Taiwanese organisations are keen to partner with Queensland’s best enterprises in order to achieve a global impact. That was the key message at the recent Australia-Taiwan Business Council conference in Taipei.
Taiwanese organisations are keen to partner with Queensland’s best enterprises in order to achieve a global impact.
That was the key message at the recent Australia-Taiwan Business Council conference in Taipei.
More than 190 leaders from the Australia-Taiwan business community attended the conference, including representatives from Queensland’s New Hope and Whitehaven coal companies, The University of Queensland, and the International Water Centre at Griffith University.
Talks focused on business opportunities arising from the Taiwan Government’s New Southbound Policy, which aims to enhance cooperation and exchanges between Taiwan and 18 countries in South East Asia, South Asia and Australasia.
Queensland Trade and Investment Commissioner for Taiwan Patrick Hafenstein said Queensland already enjoyed the strongest trade relationship with Taiwan of any Australian state and territory.
‘Queensland initiatives were very much highlighted at the conference,’ he said.
‘For example, delegates referred to the lychee research initiative being undertaken by the Taiwan Agricultural Research Institute and the Queensland Department of Agriculture and Fisheries, the Alzheimer’s trials between QUT and Taiwanese Golden Technology, and the recent baseball cross-promotion of the Brisbane Bandits and the Chinese Professional Baseball League in Taiwan.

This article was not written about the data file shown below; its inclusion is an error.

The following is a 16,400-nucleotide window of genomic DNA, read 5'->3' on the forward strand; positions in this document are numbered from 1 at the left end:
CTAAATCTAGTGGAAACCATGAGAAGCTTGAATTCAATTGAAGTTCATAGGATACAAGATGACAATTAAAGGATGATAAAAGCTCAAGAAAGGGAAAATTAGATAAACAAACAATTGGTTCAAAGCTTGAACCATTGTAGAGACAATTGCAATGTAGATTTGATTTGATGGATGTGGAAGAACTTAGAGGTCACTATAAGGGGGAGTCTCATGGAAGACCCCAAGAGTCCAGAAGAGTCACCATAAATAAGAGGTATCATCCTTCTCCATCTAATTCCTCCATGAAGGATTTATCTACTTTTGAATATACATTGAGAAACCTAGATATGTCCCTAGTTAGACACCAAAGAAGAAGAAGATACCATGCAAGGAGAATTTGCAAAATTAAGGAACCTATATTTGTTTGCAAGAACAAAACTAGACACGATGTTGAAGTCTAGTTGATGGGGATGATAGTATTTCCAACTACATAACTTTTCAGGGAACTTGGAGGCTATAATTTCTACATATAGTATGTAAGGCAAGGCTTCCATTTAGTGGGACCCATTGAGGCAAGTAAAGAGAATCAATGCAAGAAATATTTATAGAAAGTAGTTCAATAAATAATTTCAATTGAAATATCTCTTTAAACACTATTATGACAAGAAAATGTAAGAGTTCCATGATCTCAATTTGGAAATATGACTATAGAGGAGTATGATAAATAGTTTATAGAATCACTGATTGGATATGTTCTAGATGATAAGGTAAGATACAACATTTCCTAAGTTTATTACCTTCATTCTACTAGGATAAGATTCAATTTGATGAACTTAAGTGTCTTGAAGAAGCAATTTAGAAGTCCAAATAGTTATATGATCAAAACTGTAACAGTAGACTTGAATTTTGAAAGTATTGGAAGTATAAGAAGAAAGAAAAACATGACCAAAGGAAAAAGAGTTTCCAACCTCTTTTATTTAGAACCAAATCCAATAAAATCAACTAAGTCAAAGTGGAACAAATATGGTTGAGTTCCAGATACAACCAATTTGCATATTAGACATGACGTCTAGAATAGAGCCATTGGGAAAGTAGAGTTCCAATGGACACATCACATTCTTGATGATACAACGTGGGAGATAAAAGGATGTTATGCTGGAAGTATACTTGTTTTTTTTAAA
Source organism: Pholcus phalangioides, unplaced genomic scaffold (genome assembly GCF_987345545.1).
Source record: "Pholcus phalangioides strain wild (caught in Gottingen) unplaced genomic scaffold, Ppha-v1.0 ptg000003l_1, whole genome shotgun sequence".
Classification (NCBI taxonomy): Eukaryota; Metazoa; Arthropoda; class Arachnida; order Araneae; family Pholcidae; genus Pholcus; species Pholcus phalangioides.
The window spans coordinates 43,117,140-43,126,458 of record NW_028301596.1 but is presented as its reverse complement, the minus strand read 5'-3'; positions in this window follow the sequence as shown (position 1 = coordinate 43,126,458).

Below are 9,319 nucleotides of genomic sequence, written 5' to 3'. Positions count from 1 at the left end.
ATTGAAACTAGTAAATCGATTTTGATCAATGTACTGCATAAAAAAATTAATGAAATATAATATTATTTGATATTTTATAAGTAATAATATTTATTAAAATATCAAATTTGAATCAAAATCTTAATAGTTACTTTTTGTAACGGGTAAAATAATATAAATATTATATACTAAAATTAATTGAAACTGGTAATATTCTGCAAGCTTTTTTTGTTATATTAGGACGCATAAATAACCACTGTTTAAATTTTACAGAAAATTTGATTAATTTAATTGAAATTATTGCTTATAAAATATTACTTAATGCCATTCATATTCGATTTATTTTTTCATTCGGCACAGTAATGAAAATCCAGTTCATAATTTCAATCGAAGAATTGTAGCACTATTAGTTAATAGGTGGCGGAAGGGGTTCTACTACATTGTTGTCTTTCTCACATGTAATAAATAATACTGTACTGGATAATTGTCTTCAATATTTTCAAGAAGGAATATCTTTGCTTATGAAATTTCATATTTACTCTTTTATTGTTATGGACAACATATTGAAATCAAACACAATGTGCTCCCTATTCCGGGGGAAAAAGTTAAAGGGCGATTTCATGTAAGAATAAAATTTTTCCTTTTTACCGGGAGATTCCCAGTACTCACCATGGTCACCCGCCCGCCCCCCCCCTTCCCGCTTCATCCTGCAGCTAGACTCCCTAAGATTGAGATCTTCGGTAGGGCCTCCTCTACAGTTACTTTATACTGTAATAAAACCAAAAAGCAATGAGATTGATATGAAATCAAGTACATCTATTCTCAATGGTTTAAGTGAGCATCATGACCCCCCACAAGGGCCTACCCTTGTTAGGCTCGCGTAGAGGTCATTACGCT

‘Taiwanese investors also have major interests in Queensland, including the Shayher Group, which has invested $1 billion in the Brisbane Quarter development.
‘And Taiwanese banks now have combined resident assets of $6.1 billion in Australia, with 5 different banks represented in Brisbane.’
Mr Hafenstein said Queensland business should think not just about exporting to Taiwan but also about partnering with Taiwanese organisations to achieve greater global impact.
‘I think we’re now ready to move into the next phase of our relationship with Taiwan,’ he said.
‘Queensland companies should be looking to partner with Taiwanese companies to co-produce cutting-edge products to export to global markets.
‘For example, combining Taiwan’s expertise in hardware and software with Australia’s expertise in the mining, agricultural and health sectors to achieve breakthroughs in areas such as agtech, biotech, greentech, edtech, foodtech and so on.’
The joint Australia-Taiwan Business Council/ROC-Australia Business Council conference ran from 30 to 31 August in Taipei.
TIQ’s Taiwan office can provide advice and support to Queensland businesses wanting to enter the Taiwanese market, and to Taiwanese investors seeking investment-ready Queensland projects.
Taiwan is Queensland’s fourth-largest export market, and is identified as one of the state’s priority markets in the Queensland Trade and Investment Strategy 2017–2022.